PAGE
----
the "edge" of the vinegar taste, add an ounce or so of grape juice

concentrate, apple juice, grenadine syrup, or similar. Make in

advance and transport in 2 liter disposable soda bottles; or prepare

bottles in advance and add water after arriving on site (reducing

weight to be transported).


Alternatives: different types of vinegar (malt, cider, etc.); heat

before serving; reduce ratio (3 liter bottle, add more water); etc.


(My first intro to balsamic vinegar was to drink about an ounce,

straight, when offered in a tasting glass. The taste intrigued me,

and I began playing around with proportions...)


Adieu -- Amra / Pax ... Kihe / TTFN -- Mike

(al-Sayyid) Amr ibn Majid al-Bakri al-Amra  /



Date: Fri, 12 Dec 1997 19:23:04 -0800

From: david friedman <ddfr at best.com>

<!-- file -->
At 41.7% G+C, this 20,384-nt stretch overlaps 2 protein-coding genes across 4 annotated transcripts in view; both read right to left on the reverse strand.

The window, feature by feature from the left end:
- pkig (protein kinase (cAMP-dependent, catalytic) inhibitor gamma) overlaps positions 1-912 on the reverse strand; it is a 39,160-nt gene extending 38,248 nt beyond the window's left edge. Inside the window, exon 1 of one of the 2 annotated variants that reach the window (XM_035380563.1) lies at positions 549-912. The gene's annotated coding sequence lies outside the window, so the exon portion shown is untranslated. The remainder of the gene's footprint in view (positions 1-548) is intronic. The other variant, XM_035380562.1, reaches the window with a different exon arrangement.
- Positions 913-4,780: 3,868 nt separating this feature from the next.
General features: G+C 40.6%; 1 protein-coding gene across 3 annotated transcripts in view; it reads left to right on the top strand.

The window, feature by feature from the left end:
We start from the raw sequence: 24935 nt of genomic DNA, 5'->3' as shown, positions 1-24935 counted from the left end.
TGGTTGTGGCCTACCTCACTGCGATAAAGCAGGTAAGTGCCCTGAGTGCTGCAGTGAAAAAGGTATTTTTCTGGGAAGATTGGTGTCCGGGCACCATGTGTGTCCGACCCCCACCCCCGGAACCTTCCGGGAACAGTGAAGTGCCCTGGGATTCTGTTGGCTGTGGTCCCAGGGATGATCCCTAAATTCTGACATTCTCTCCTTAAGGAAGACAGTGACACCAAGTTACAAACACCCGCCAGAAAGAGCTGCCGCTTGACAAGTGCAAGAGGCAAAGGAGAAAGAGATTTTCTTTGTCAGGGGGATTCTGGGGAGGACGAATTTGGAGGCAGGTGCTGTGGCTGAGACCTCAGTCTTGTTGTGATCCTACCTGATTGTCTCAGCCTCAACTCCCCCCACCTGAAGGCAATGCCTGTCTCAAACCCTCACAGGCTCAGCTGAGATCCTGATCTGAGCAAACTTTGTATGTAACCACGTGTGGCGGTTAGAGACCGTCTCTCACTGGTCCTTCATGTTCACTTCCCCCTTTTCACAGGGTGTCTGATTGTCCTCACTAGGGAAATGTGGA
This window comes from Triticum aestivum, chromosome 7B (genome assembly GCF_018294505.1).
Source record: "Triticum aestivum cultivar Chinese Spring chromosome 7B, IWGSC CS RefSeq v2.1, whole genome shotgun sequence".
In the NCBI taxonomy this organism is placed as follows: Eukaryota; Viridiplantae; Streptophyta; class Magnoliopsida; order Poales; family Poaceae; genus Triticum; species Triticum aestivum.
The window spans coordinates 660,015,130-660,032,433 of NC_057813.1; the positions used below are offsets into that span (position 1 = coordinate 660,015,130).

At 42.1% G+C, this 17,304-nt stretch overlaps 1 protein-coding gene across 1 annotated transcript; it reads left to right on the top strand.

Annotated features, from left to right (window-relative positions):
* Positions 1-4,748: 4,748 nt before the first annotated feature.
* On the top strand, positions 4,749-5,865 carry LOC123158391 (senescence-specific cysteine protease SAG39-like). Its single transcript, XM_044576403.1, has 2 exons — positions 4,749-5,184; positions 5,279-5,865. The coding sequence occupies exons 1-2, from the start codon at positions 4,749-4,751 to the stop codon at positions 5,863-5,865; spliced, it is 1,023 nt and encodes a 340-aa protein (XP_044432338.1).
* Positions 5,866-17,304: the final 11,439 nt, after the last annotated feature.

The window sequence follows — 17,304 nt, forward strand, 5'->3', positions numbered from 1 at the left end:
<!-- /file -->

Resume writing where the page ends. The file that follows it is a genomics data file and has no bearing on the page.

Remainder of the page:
Subject: Re: SC - Re: sca-cooks V1 #472


At 2:42 AM -0500 12/12/97, DianaFiona wrote:

>And while the Miscellany's drink section is

>fairly small, I seem to remember that the Middle Eastern cookbooks in his

>cookbook collection have recipes for some of the syrup flavors mentioned

>above. (Am I remembering correctly, Your Grace?)


Manuscrito Anonimo (13th c. Andalusian) has a whole chapter on drinks.





Date: Fri, 02 Jan 1998 14:39:07 -0800

From: "Crystal A. Isaac" <crystal at pdr-is.com>

Subject: Re: SC - Drink suggestions? LONG


Here's some suggestions, sorry they are too late for most 12th nights.


#1 Lemonade

Adapted from _The French Cook_ by Francois Pierre de La Varenne [Anr

ed.] For Charls Adams, 1654. 12°. University Microfilms International.

(1653 English translation of the 1651 text).  Page 288-9


<Begin Quote>How to make lemonade

It is made several ways, according to the diversity of the ingredients.

For to make it with jasmine, you must take of it about two handful,

infuse it in two or three quarts of water, and there leave it for the

space of eight or ten hours; then to one quart of water you shal put fix